The technical cracks aren't limited to stealth sections either. The invisible triggers that progress scripting through regular levels are all too evident. Strict, linear paths are punctuated by action bubbles, where combat begins only after crossing a governing line, such as setting up an ambush or reaching a waypoint. Before that, you'll frequently see enemies blithely awaiting your cue, irrespective of your proximity or visibility. It's not a game-breaking flaw, but it constantly jars throughout. And it's one that requires constant restraint in SOCOM 4's co-operative mode.
Get out the way, stupid trucker
With the five-man squad comprised of human players, strategic elements come to the fore. Flanking is more effective when driven by human intelligence, and reviving incapacitated comrades becomes essential for survival, as does judicious use of smoke grenades to provide cover.
Yet it's also easier to trip action cues before your team is ready, which proves fatal on the punishing higher difficulty settings. Good communication helps avoid blundering into a firefight, but loose cannons can instantly unravel studious preparations, especially when teamed with strangers.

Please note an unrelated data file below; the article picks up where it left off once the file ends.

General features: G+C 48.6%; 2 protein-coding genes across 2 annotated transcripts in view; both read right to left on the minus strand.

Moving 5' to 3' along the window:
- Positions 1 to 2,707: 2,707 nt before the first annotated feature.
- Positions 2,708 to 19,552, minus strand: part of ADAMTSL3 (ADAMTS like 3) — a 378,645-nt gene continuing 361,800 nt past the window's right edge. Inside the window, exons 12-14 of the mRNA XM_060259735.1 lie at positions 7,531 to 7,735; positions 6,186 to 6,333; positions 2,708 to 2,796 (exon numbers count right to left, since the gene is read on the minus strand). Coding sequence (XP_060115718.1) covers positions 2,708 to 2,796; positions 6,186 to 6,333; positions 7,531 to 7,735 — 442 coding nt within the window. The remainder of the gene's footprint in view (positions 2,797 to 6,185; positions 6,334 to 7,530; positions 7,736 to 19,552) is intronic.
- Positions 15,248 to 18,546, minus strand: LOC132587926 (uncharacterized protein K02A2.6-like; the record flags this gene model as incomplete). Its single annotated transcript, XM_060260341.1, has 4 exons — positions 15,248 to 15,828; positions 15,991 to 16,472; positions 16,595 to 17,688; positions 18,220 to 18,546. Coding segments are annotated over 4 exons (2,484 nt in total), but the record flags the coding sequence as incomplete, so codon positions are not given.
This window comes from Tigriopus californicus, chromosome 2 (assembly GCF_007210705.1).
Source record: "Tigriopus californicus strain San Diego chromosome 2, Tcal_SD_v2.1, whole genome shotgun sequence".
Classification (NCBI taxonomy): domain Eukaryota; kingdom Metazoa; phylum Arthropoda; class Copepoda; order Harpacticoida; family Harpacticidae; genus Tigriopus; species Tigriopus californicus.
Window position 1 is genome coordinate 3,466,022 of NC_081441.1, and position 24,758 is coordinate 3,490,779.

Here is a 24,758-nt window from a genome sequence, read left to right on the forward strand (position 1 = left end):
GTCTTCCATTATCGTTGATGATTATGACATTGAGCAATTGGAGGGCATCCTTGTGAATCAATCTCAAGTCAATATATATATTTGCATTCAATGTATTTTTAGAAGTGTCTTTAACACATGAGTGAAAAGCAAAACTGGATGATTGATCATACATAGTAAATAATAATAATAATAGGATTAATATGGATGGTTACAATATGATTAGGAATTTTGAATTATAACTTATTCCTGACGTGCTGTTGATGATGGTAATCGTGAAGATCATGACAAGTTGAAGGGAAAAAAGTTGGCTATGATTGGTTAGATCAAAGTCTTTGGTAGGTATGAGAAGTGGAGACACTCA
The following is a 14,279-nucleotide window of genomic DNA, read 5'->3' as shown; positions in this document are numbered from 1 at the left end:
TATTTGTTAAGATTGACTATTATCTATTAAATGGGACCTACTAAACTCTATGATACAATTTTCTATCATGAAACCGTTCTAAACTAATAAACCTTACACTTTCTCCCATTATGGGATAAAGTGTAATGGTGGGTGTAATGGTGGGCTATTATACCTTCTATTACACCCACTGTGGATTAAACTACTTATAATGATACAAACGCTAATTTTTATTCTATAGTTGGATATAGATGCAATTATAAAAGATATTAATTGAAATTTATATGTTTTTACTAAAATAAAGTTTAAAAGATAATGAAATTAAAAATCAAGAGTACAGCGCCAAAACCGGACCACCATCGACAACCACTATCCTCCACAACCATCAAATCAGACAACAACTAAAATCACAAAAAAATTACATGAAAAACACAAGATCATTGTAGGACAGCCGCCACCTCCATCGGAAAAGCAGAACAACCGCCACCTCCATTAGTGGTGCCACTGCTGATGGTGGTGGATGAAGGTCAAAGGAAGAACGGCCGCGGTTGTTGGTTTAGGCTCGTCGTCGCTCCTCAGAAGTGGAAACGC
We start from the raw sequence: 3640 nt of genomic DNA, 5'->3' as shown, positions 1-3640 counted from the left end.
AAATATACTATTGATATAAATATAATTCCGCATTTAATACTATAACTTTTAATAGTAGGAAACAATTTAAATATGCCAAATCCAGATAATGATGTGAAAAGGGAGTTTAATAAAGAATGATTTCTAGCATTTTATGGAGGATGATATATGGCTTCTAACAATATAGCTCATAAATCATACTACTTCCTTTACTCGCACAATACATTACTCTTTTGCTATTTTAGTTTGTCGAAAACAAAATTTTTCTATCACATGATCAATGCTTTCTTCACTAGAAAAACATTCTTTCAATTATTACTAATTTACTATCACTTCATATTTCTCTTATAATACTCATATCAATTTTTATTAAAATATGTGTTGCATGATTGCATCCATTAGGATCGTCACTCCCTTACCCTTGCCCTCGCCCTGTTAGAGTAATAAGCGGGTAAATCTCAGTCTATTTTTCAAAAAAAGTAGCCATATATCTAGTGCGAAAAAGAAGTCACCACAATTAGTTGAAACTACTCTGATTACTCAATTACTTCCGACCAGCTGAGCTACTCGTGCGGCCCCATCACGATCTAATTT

Shot a bit of smoke
It seems a loose cannon has also wreaked havoc on the Playstation Network this past week, preventing me covering SOCOM 4's competitive multiplayer – while probably enjoying a two-week holiday in Bora Bora courtesy of my credit card! And so apologies if the mode affects my overall estimation. But the campaign and co-operative modes offer a decent - if flawed - take on the genre, one which won't win any awards for innovation or excellence, but might just sustain tactical shooter fans during the long wait for Ghost Recon: Future Soldier. ®
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